10. 10. Hadlari and Rainbird Fig. 7. Sections of sequences B-1 to B-4 from the Thirty Mile Lake area correlated to a section from Nutarawit Lake (see Fig. 2) linking the Baker Lake and Angikuni sub-basins (Rain-Can. J. Earth Sci. Downloaded from www.nrcresearchpress.com by Natural Resources Canada on 08/08/11 bird et al. 2003). F, mud; S, sand; G, gravel. For personal use only. Published by NRC Research Press 1241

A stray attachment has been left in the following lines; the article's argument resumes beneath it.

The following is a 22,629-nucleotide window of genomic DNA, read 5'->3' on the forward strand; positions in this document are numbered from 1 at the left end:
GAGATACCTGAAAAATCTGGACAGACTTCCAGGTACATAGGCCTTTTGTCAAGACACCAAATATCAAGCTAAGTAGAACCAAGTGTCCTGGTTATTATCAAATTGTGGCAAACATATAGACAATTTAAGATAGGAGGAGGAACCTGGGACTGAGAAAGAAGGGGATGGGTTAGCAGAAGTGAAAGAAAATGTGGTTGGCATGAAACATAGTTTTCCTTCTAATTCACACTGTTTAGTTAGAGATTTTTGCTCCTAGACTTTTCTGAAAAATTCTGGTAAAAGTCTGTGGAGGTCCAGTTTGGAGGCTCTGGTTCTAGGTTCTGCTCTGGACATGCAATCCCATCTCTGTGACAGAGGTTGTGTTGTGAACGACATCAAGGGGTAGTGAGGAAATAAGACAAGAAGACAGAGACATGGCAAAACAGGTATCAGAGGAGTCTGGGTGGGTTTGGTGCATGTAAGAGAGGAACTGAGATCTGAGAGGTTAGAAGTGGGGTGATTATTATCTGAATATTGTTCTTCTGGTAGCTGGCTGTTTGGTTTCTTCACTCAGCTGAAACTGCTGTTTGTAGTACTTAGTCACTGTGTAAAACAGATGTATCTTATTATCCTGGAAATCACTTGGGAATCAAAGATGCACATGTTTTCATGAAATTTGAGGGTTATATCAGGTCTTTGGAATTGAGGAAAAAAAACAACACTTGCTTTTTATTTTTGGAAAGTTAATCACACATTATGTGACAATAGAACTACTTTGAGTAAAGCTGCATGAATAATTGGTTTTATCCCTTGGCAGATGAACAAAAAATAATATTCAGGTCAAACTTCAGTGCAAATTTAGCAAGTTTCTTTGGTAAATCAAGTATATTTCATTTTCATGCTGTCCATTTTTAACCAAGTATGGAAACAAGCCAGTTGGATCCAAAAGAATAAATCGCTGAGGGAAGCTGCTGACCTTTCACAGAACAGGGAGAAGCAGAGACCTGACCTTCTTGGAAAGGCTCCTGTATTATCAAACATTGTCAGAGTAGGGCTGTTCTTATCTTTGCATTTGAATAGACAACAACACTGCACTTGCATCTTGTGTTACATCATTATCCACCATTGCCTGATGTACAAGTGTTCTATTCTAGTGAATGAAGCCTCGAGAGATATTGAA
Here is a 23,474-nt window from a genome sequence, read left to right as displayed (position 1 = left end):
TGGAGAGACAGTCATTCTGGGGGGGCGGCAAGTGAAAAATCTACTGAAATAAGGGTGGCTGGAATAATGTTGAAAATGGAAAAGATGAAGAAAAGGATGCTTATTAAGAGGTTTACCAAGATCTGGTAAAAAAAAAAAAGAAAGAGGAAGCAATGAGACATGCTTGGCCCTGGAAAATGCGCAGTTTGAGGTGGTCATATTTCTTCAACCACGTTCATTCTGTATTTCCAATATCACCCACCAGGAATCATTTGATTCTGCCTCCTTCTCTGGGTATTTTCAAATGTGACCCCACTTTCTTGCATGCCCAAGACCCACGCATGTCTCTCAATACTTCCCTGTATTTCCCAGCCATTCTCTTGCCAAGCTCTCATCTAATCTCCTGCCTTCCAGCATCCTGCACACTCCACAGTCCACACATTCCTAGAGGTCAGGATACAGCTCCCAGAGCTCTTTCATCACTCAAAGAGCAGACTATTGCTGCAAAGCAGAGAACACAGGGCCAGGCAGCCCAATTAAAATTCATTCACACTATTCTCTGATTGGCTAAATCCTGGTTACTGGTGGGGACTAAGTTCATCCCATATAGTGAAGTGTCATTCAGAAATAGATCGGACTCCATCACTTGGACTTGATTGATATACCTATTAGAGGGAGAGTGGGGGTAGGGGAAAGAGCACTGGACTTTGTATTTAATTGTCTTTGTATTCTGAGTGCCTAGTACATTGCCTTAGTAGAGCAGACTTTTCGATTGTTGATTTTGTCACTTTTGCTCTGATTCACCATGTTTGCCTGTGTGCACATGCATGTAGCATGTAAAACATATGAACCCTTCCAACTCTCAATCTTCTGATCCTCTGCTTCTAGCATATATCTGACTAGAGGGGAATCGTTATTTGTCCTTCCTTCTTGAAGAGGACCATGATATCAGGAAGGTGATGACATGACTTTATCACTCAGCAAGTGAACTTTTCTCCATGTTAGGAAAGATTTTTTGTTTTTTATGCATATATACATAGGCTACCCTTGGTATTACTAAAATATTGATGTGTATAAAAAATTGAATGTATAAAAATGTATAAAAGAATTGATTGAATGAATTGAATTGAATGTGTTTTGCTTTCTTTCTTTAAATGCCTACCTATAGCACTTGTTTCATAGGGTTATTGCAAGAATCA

11. 11. 1242 Can. J. Earth Sci., Vol. 48, 2011 tensive quartz stockwork, interpreted as normal faults, that Quartz stockwork are spatially associated with Baker Sequence basin margins, Linear quartz vein breccia zones, up to 1 m wide, trending but not demonstrated to be syndepositional (Peterson 2006). northwest (∼340°) transect Christopher Island Formation vol- Regional map-scale faults within greater Baker Lake Basin canic rocks (Fig. 8a), parallel to a regional set of northwest- are subdivided into those interpreted as normal and strike-slip trending faults. Minette lithons within the stockwork provide based upon offset of mapped stratigraphy (e.g., Rainbird et a maximum age for dilation and breccia formation. The mini- al. 2003; Peterson 2006). For example, within Kamilukuak mum age of the breccia is determined by the presence of sub-basin strata are north-facing with bedding attitudes dip- quartz stockwork clasts containing minette lithons within ping between 35° and 75° (Peterson 2006). Including the Baker Sequence (B-5) conglomerate at Kunwak River basal unconformity, stratigraphy is repeated across east– (Fig. 8b). The breccia zones crosscut minette flows, are in- west-trending faults that are interpreted as south-side-down cluded as clasts within conglomerate of B-5, and are, there-Can. J. Earth Sci. Downloaded from www.nrcresearchpress.com by Natural Resources Canada on 08/08/11 normal faults (Peterson 2006). Kamilukuak and Dubawnt fore, considered to be syndepositional, basin-transverse sub-basins also contain a conjugate set of northwest-trending dilational faults. Peterson (2006) speculated that dilational faults and fractures with sinistral offset and north- and north- faults with quartz stockwork in Kamilukuak sub-basin were east-trending map-scale faults with dextral offset (Peterson syndepositional, and our data show that equivalent faults in 2006). Baker Lake sub-basin were in fact syndepositional. Baker Lake sub-basin contains strata of Baker and Whart sequences that dip from over 75° at basin margins to subhor- Normal faults (Figs. 9–11) izontal in central areas (Rainbird et al. 2003; Hadlari et al. The best example of an exposed normal fault is located 2004). Based upon step-wise changes in dip, it has been pro- west of Pitz Lake. There, an east–west-trending, north-dipping posed that blocks bounded and rotated by approximately east- fault is developed within Pitz Formation rhyolite (Fig. 10a). northeast-trending normal faults are responsible for the distri- Fault planes exhibit slickenside lineations that indicate a bution of bedding attitudes (Hadlari and Rainbird 2001; dip-slip, north-side-down, normal sense of displacement Rainbird et al. 2003; Fig. 4b). In addition to east–west trends, (Fig. 10a). This observation supports the proposition by normal faults have also been observed with north–south Rainbird et al. (2003), based upon south-dipping bedding trends, for example on the eastern shore of Baker Lake attitudes and repetition of strata, that the overall structure For personal use only. (Rainbird et al. 1999), indicating an overall extensional fault of northern Baker Lake sub-basin is determined by an regime. Within fault blocks Baker and Whart sequence strata east–west-trending set of normal faults and rotated fault have identical bedding attitudes, indicating that block rotation blocks. postdated the Whart Sequence. Fault blocks are crosscut by a North of Thirty Mile Lake, a fault that trends east–west, conjugate set of northwest-trending faults with dextral offset and dips southward, is associated with subparallel fractures and northeast trending faults with sinistral offset (Rainbird et (Fig. 9). Fault breccia zones had developed; however, no al. 2003). In contrast to those crosscutting relations, changes slickenside lineations were measured, and so the interpreta- in thickness of Whart Sequence strata across northwest-trending tion of normal displacement is based upon the repetition of faults suggest that a component of offset was syndeposi- stratigraphy, change in bedding, and south-dipping attitude of tional (Rainbird et al. 2003). Thelon Formation (Barrens the fault and associated fractures. The orientation of this Sequence) bedding is ubiquitously subhorizontal. Although fault is consistent with the interpretation for southern Baker it is locally crosscut by the main fault sets, offset is minor Lake sub-basin of fault blocks rotated by south-dipping nor- (Rainbird et al. 2003). mal faults (Hadlari and Rainbird 2001; Rainbird et al. 2003; In summary, the Baker Lake Basin is crosscut by three e.g., Fig. 4b). main fault trends with complex crosscutting and stratigraphic At eastern Baker Lake, Baker Sequence conglomerate is relationships. There are indications that at least some of the juxtaposed against anorthosite of the Kramanituar Complex faults were active syndepositionally with both Baker and by an east–west-trending normal fault (Rainbird et al. 1999). Whart sequences, that major displacements occurred after This fault dips south with a normal sense of displacement Whart Sequence, but prior to Barrens Sequence deposition, (Fig. 10b). and that relatively minor reactivation postdated the Barrens Sequence. Strike-slip faults Map-scale strike-slip faults occur at Aniguq River and Results: Baker Lake Basin faults and Christopher Island – South Channel (Fig. 4). The course of Aniguq River follows a northwest-trending fault mapped fractures with ∼1.3 km of dextral offset (Rainbird et al. 2003; Fig. 4). From Dubawnt Lake to Baker Lake, strata of greater Baker Along this fault zone are multiple northwest-trending fault Lake Basin are crosscut by two sets of map-scale faults (Pe- breccia zones generally <20 cm, but up to 80 cm thick. As- terson and Rainbird 1990; Hadlari and Rainbird 2001; Rain- sociated with the fault zone, two slickenside planes trending bird et al. 2003): (1) a set of normal faults that trend northwest–southeast and north–south both have north-plunging approximately east–west; and (2) a conjugate set of strike- (24°–25°) slickenside lineations (Fig. 4). The mapped offset slip faults that trend northwest (∼340°) and northeast of strata is dextral (Fig. 4) and based on slickenside meas- (∼040°). In almost all outcrops fault sets occur together, for urements the sense of displacement is oblique, which, given example, if one set forms the dominant outcrop feature, then the south-facing, ∼40° dip of Baker and Whart sequence the other sets are represented by decimetre to metre-scale off- strata, would magnify the amount of horizontal offset by sets or closely spaced fractures. ∼30%. Published by NRC Research Press